Q: I’ve seen a lot of conflicting information on whether cheese can be part of healthy diet. Overall, is cheese healthy?
A: This is a great question, since a lot has changed over the years in terms of what we know about cheese and the nutrients it provides.
My short answer is that you can absolutely eat cheese regularly as part of a healthy diet, but (you knew there was a “but”, didn’t you?) you shouldn’t treat it like a vegetable. You’ve got to choose the kind of cheese you’re eating wisely and pay serious attention to portion control.
Here’s a little basic background info that will help you do just that.
Facts on Fat and Cholesterol
The question “Is cheese healthy?” inevitably makes you think “It can’t be!” because it contains lots of fat and cholesterol. But while we used to think that all high-fat foods like cheese were associated with conditions like obesity and heart disease, science has since shown fats are far from created equal.
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Different fatty acids affect markers like inflammation and insulin levels in complex ways, and while more research is needed, some suggests cheese may not be a bad guy in this realm. For instance, researchers at Harvard identified a fatty acid in cheese that may reduce the risk of type 2 diabetes, and a 2016 meta-analysis found that eating cheese daily was associated with a lower risk of heart disease.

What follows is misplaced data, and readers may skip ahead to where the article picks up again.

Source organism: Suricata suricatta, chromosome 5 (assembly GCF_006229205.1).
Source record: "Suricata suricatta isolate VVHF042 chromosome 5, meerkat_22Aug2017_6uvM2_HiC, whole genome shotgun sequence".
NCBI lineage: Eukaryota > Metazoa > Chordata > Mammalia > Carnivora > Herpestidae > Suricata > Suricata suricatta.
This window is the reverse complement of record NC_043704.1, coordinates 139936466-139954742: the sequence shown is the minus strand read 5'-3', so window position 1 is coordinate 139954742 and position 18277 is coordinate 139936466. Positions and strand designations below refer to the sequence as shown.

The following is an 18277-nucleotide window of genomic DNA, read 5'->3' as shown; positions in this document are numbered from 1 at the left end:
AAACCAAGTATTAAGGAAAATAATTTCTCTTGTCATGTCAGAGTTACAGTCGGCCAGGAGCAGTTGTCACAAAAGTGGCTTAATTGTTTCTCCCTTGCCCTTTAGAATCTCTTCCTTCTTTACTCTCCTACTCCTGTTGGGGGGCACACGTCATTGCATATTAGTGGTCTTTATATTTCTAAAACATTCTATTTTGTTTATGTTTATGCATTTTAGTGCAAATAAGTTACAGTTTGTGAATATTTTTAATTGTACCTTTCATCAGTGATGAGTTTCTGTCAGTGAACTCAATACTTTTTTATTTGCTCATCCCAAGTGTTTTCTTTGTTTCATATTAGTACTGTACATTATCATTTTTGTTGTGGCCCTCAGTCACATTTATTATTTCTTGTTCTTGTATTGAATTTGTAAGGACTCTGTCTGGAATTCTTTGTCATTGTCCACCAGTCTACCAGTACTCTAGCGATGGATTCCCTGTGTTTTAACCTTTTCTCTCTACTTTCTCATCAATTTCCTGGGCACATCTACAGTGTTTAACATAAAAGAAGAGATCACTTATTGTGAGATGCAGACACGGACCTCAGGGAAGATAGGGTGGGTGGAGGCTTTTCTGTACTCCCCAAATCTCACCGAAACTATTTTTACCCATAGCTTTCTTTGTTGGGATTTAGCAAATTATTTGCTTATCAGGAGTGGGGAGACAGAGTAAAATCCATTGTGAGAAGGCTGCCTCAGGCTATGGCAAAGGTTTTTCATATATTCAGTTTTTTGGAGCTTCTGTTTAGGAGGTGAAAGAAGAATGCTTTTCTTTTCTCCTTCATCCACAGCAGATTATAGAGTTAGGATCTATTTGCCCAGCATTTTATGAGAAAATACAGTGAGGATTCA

Similarly, cheese contains a lot of cholesterol, but eating high-cholesterol foods doesn’t necessarily lead to high blood cholesterol levels that raise the risk of heart disease, stroke, and diabetes. Small studies have even shown that eating cheese, specifically, doesn’t raise blood cholesterol levels.
How to Control Portions and Be Picky
Even with all of that out of the way, cheese is still a fatty, high-calorie food, so you shouldn’t start eating it like it’s broccoli. A healthy portion is one ounce, which equals about one slice, two small cubes, or two tablespoons, depending on the cheese.
The good news: You already know you need plenty of protein, and the protein-fat combo in cheese makes it super satiating, so you should fill up fast if you’re eating it alongside other healthy foods like fruits and veggies. In other words, a little bit goes a long way in terms of including it in a healthy, satisfying meal.
Other pro tips? Choose cheeses with sharp, bold flavor, like extra sharp cheddar, salty feta, or a stinky blue. They provide a lot of flavor in small amounts when you sprinkle them on a salad, for instance. And stock your cheese plate with vegetables, nuts, and seeds, for balance. Finally, choose the least processed cheeses (Kraft singles aren’t cheese, okay?) and opt for organic and grass-fed when possible, to avoid hormones given to dairy cows and pesticides in feed.